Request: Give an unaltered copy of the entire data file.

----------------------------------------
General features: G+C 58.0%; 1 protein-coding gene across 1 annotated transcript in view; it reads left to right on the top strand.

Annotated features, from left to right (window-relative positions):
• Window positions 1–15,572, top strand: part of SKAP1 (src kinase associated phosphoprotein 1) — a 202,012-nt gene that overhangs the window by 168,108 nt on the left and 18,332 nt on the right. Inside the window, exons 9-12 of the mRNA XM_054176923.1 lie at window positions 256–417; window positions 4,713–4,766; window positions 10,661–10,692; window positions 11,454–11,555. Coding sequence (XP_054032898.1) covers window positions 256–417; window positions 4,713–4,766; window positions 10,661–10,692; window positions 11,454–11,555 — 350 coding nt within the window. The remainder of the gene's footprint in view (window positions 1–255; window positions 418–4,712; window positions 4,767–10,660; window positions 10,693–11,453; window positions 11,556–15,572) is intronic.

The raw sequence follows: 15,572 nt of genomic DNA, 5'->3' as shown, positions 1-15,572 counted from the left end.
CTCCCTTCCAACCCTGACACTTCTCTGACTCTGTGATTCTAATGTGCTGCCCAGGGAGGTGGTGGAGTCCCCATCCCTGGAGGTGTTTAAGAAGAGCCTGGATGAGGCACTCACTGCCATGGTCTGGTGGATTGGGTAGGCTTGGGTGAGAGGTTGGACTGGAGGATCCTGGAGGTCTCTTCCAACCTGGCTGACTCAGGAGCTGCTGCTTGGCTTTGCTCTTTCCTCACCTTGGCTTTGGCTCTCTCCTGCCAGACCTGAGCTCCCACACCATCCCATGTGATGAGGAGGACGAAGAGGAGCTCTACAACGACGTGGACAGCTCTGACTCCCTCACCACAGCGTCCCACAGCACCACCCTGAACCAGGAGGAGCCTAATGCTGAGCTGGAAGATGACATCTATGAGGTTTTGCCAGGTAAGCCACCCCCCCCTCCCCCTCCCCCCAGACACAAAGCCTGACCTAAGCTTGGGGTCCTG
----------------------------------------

General features: G+C 58.0%; 1 protein-coding gene across 1 annotated transcript in view; it reads left to right on the top strand.

Annotated features, from left to right (window-relative positions):
• Window positions 1–15,572, top strand: part of SKAP1 (src kinase associated phosphoprotein 1) — a 202,012-nt gene that overhangs the window by 168,108 nt on the left and 18,332 nt on the right. Inside the window, exons 9-12 of the mRNA XM_054176923.1 lie at window positions 256–417; window positions 4,713–4,766; window positions 10,661–10,692; window positions 11,454–11,555. Coding sequence (XP_054032898.1) covers window positions 256–417; window positions 4,713–4,766; window positions 10,661–10,692; window positions 11,454–11,555 — 350 coding nt within the window. The remainder of the gene's footprint in view (window positions 1–255; window positions 418–4,712; window positions 4,767–10,660; window positions 10,693–11,453; window positions 11,556–15,572) is intronic.

The raw sequence follows: 15,572 nt of genomic DNA, 5'->3' as shown, positions 1-15,572 counted from the left end.
CTCCCTTCCAACCCTGACACTTCTCTGACTCTGTGATTCTAATGTGCTGCCCAGGGAGGTGGTGGAGTCCCCATCCCTGGAGGTGTTTAAGAAGAGCCTGGATGAGGCACTCACTGCCATGGTCTGGTGGATTGGGTAGGCTTGGGTGAGAGGTTGGACTGGAGGATCCTGGAGGTCTCTTCCAACCTGGCTGACTCAGGAGCTGCTGCTTGGCTTTGCTCTTTCCTCACCTTGGCTTTGGCTCTCTCCTGCCAGACCTGAGCTCCCACACCATCCCATGTGATGAGGAGGACGAAGAGGAGCTCTACAACGACGTGGACAGCTCTGACTCCCTCACCACAGCGTCCCACAGCACCACCCTGAACCAGGAGGAGCCTAATGCTGAGCTGGAAGATGACATCTATGAGGTTTTGCCAGGTAAGCCACCCCCCCCTCCCCCTCCCCCCAGACACAAAGCCTGACCTAAGCTTGGGGTCCTG